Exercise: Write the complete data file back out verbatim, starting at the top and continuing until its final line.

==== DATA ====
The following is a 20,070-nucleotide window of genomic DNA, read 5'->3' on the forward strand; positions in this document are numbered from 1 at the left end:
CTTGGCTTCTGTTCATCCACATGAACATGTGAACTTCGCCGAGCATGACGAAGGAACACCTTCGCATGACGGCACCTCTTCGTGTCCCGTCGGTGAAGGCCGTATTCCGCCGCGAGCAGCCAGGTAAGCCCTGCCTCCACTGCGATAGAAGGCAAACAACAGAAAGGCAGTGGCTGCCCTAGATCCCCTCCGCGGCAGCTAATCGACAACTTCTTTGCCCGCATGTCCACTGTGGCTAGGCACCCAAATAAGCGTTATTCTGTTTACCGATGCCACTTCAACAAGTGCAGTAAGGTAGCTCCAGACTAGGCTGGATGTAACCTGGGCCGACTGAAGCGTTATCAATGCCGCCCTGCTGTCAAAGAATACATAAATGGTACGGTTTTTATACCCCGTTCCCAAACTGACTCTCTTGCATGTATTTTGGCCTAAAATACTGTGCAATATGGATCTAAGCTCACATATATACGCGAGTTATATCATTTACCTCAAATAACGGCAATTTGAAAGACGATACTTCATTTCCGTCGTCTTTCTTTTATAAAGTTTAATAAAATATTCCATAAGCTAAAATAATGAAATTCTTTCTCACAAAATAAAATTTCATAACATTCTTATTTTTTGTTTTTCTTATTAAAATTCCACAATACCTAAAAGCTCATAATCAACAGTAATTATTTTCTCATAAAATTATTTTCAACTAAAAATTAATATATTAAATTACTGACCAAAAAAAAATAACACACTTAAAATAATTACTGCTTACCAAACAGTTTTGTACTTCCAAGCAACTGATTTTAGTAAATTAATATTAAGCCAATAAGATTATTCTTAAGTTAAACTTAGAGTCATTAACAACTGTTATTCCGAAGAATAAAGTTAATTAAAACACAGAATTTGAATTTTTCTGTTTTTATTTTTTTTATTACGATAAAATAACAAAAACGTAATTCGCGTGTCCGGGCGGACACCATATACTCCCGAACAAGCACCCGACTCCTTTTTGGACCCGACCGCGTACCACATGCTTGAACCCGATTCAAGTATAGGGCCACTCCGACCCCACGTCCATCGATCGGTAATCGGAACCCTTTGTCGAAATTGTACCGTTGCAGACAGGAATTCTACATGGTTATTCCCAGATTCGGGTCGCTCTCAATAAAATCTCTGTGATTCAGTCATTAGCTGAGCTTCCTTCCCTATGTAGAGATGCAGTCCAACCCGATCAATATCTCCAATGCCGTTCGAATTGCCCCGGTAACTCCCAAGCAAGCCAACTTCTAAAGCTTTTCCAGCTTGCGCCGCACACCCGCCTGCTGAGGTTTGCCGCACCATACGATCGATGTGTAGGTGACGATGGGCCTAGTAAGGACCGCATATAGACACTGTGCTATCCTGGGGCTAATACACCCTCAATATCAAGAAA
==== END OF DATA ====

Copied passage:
The following is a 20,070-nucleotide window of genomic DNA, read 5'->3' on the forward strand; positions in this document are numbered from 1 at the left end:
CTTGGCTTCTGTTCATCCACATGAACATGTGAACTTCGCCGAGCATGACGAAGGAACACCTTCGCATGACGGCACCTCTTCGTGTCCCGTCGGTGAAGGCCGTATTCCGCCGCGAGCAGCCAGGTAAGCCCTGCCTCCACTGCGATAGAAGGCAAACAACAGAAAGGCAGTGGCTGCCCTAGATCCCCTCCGCGGCAGCTAATCGACAACTTCTTTGCCCGCATGTCCACTGTGGCTAGGCACCCAAATAAGCGTTATTCTGTTTACCGATGCCACTTCAACAAGTGCAGTAAGGTAGCTCCAGACTAGGCTGGATGTAACCTGGGCCGACTGAAGCGTTATCAATGCCGCCCTGCTGTCAAAGAATACATAAATGGTACGGTTTTTATACCCCGTTCCCAAACTGACTCTCTTGCATGTATTTTGGCCTAAAATACTGTGCAATATGGATCTAAGCTCACATATATACGCGAGTTATATCATTTACCTCAAATAACGGCAATTTGAAAGACGATACTTCATTTCCGTCGTCTTTCTTTTATAAAGTTTAATAAAATATTCCATAAGCTAAAATAATGAAATTCTTTCTCACAAAATAAAATTTCATAACATTCTTATTTTTTGTTTTTCTTATTAAAATTCCACAATACCTAAAAGCTCATAATCAACAGTAATTATTTTCTCATAAAATTATTTTCAACTAAAAATTAATATATTAAATTACTGACCAAAAAAAAATAACACACTTAAAATAATTACTGCTTACCAAACAGTTTTGTACTTCCAAGCAACTGATTTTAGTAAATTAATATTAAGCCAATAAGATTATTCTTAAGTTAAACTTAGAGTCATTAACAACTGTTATTCCGAAGAATAAAGTTAATTAAAACACAGAATTTGAATTTTTCTGTTTTTATTTTTTTTATTACGATAAAATAACAAAAACGTAATTCGCGTGTCCGGGCGGACACCATATACTCCCGAACAAGCACCCGACTCCTTTTTGGACCCGACCGCGTACCACATGCTTGAACCCGATTCAAGTATAGGGCCACTCCGACCCCACGTCCATCGATCGGTAATCGGAACCCTTTGTCGAAATTGTACCGTTGCAGACAGGAATTCTACATGGTTATTCCCAGATTCGGGTCGCTCTCAATAAAATCTCTGTGATTCAGTCATTAGCTGAGCTTCCTTCCCTATGTAGAGATGCAGTCCAACCCGATCAATATCTCCAATGCCGTTCGAATTGCCCCGGTAACTCCCAAGCAAGCCAACTTCTAAAGCTTTTCCAGCTTGCGCCGCACACCCGCCTGCTGAGGTTTGCCGCACCATACGATCGATGTGTAGGTGACGATGGGCCTAGTAAGGACCGCATATAGACACTGTGCTATCCTGGGGCTAATACACCCTCAATATCAAGAAA